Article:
I’m skeptical whenever a critic claims a genre writer “gets better with every book.” Most writers I’ve followed (including, perhaps especially, the high-falutin’ types) work steadily until they find their groove. Once established, they return to the groove and work it until it becomes a rut. George Pelecanos came on the crime fiction scene just over 15 years ago, and immediately proved himself as someone worth reading. And, dammit, he gets better with every book. He definitely has his groove, but it is gaining depth and breadth.
Some of the pleasures I take from Pelecanos’ books:
1) It’s A Working Man’s World. Pelecanos’ perspective isn’t just resolutely masculine, it’s resolutely blue-collar — involving guys who have learned how to do a job they can take pride in, whether it’s run a diner, work a chop-shop or install flooring. Even when he introduces a minor character, he takes pains to accurately portray the work they do. This approach is something of a revelation, and certainly a welcome change from the artists, free-spirits and flakes who populate other books.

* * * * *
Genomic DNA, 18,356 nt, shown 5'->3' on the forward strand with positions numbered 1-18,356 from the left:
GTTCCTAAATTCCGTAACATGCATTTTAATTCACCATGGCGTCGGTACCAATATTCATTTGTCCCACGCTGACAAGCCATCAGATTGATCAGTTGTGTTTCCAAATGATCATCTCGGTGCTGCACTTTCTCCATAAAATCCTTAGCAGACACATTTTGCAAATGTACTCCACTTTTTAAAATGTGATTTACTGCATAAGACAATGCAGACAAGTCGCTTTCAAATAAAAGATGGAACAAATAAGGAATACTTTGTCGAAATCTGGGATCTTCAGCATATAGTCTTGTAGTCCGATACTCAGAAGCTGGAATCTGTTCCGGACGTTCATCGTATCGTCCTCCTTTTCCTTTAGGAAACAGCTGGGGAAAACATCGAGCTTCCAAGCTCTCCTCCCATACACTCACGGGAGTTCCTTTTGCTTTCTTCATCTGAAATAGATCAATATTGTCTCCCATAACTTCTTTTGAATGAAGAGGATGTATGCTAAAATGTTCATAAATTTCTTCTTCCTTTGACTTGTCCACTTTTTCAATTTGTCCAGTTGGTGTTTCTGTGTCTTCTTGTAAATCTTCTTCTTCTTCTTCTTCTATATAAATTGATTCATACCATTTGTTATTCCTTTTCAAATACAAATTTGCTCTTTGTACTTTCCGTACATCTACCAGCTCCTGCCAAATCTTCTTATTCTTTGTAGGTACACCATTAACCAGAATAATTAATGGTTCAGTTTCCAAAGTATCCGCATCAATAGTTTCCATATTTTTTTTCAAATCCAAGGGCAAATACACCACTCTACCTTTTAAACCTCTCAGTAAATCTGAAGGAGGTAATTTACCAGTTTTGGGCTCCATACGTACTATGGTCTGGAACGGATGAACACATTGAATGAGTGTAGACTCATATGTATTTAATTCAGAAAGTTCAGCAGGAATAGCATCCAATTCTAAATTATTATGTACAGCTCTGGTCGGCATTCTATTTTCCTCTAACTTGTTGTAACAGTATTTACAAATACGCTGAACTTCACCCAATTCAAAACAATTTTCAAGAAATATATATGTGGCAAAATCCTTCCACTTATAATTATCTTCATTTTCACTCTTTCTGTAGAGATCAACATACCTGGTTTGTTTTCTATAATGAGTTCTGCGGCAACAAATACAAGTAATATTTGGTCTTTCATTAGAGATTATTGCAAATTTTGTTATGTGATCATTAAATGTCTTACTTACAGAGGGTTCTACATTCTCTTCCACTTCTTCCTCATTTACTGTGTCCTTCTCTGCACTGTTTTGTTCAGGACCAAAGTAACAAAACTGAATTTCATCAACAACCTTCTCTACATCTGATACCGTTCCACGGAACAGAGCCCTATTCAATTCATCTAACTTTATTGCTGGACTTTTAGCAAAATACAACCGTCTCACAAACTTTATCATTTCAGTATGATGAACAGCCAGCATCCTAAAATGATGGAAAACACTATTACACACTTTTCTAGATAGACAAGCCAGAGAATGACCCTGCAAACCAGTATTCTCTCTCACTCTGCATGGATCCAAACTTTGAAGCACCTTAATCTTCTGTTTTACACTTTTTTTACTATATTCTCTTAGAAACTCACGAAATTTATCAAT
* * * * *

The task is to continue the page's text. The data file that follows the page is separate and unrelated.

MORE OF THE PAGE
2) Attribution. GP has cited movies as his chief source of narrative inspiration, but his books are filled with other tip-offs. The early books were often written with an accompanying soundtrack (one novel even came with a CD). Characters carry paperback copies of books with them, standing in as the author’s list of recommended reading, which is worth following up. Pelecanos hopes to join a particular company of authors who, in turn, have provided company and encouragement for a very particular audience (see above).
3) Literary Self-Improvement. GP’s template gets wider with every book. In The Way Home (A) Pelecanos spends the first 100 pages getting into the head of a self-destructive, self-centered late-adolescent punk who, through circumstance, very slowly begins to get a clue — tiresome reading in the hands of a lesser, more self-infatuated novelist, but I couldn’t put it down. Mortal peril is eventually thrown into the mix (something else I always appreciate about GP’s books) but the larger question is will this kid make it to the end of the book and become a man?
This is one of those books I immediately donate to the public library, so that readers in my town get the chance to discover it for themselves.